Sometimes you see what you want to see. Sometimes you really do see it. What we’re seeing now in Hempstead Village looks like the initial stirrings of optimism in a community that so desperately needs that. It’s visible in several ways.
Most recently, Nassau police received more than 20 credible tips leading to the arrest of a local gang member in the fatal shooting of 12-year-old Dejah Joyner, a crime that shocked residents who’ve seen too much heartbreak. Community leaders such as Hempstead Board of Education president Lamont Johnson praised neighbors for stepping up and speaking out. “I believe it’s to the point now where the adults are willing to take responsibility that we have to do a better job with our children,” Johnson said. “We all have to work it out.”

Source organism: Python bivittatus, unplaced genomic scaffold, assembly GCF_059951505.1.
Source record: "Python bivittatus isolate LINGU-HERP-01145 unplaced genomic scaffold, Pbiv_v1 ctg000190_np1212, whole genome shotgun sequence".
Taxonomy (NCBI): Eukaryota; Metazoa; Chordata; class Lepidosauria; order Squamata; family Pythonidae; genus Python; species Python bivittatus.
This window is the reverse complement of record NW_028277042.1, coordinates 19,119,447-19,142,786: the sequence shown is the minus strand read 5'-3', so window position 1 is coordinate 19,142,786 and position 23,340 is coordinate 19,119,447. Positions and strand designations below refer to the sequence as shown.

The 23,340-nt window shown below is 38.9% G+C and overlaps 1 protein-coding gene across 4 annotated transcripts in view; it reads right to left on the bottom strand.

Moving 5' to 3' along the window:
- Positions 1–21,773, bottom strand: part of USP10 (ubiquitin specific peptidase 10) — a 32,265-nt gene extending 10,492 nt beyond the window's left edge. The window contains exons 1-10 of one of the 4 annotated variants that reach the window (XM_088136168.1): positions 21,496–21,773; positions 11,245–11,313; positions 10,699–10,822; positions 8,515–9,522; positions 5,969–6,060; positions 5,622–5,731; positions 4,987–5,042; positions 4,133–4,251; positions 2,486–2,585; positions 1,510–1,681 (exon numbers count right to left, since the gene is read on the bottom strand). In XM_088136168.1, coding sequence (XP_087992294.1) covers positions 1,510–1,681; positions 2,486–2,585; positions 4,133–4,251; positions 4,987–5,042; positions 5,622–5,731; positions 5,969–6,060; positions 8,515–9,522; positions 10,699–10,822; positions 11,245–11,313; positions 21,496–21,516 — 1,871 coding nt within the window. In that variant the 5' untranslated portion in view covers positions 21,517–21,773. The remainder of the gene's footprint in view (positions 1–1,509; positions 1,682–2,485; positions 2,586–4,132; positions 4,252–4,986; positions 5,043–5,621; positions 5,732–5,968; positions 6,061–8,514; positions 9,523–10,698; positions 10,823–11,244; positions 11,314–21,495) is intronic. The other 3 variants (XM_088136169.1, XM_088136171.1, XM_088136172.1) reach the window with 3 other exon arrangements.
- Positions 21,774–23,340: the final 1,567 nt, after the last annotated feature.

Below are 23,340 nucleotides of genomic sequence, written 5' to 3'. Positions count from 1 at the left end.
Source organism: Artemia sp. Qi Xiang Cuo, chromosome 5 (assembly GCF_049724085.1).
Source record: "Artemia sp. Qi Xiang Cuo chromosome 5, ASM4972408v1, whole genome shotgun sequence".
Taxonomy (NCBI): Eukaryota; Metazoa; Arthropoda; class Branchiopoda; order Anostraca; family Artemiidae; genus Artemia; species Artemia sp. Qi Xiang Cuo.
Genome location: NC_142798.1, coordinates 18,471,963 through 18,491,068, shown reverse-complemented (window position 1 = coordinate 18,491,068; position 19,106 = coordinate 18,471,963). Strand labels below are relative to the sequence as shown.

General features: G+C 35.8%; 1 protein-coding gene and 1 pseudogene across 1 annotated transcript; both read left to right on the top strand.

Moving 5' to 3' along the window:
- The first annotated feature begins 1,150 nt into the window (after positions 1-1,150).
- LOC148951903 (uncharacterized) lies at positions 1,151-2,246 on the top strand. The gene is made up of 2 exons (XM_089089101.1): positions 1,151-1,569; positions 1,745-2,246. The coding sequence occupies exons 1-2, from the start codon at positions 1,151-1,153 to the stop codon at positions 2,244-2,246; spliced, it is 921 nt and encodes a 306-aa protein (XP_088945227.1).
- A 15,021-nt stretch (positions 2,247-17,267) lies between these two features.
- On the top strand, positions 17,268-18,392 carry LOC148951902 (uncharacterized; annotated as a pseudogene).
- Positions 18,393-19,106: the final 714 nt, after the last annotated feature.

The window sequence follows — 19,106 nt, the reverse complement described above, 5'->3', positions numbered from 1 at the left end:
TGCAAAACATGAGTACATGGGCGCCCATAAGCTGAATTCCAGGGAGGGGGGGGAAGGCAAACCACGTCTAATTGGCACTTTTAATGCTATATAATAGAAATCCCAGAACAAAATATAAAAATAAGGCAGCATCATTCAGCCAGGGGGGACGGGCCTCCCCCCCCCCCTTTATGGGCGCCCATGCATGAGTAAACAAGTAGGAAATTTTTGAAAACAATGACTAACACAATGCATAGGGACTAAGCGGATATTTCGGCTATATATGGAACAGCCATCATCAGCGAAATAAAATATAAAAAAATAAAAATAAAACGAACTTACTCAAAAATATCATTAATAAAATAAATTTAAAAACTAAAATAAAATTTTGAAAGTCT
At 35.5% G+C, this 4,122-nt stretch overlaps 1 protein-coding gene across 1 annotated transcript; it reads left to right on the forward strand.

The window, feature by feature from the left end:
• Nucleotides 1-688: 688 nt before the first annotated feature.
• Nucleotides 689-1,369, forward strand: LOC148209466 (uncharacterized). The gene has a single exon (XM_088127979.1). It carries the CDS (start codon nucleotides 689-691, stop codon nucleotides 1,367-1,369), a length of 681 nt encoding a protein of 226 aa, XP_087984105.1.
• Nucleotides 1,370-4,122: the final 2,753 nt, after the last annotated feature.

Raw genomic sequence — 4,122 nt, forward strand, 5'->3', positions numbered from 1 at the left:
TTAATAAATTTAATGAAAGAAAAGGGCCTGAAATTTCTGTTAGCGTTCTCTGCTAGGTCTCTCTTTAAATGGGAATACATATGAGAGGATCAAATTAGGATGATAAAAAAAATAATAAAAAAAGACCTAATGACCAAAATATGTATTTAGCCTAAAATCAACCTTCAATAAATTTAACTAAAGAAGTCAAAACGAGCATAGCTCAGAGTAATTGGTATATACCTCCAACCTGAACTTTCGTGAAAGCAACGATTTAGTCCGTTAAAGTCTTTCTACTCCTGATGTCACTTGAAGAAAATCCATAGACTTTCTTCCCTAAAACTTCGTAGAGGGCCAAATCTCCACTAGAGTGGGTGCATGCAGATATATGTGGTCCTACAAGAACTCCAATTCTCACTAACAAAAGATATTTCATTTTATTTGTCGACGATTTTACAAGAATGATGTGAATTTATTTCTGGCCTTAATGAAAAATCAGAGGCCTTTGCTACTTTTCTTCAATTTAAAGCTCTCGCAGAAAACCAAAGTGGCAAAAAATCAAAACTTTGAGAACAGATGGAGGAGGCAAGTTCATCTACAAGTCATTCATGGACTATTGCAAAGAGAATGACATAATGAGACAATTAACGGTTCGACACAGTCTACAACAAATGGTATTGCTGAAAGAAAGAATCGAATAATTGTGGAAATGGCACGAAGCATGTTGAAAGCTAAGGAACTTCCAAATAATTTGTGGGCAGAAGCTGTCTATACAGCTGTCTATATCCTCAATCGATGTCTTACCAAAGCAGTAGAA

The school district, beset by so many problems for so long, is trying to be part of the renewal. It’s undertaking an ambitious makeover of its struggling high school; the graduation rate has gone up each of the past two years. It’s also seeking a new superintendent, an innovative educational thinker who knows how to lead people, as Johnson put it. And a mammoth project to redevelop the village’s downtown is moving forward — bringing the promise of jobs, tax revenue and economic activity.
Johnson says Hempstead is changing and growing more unified in its goals and efforts. It has a long way to go. But we hope that he’s right, and that the nascent steps we see today become the measurable progress of tomorrow.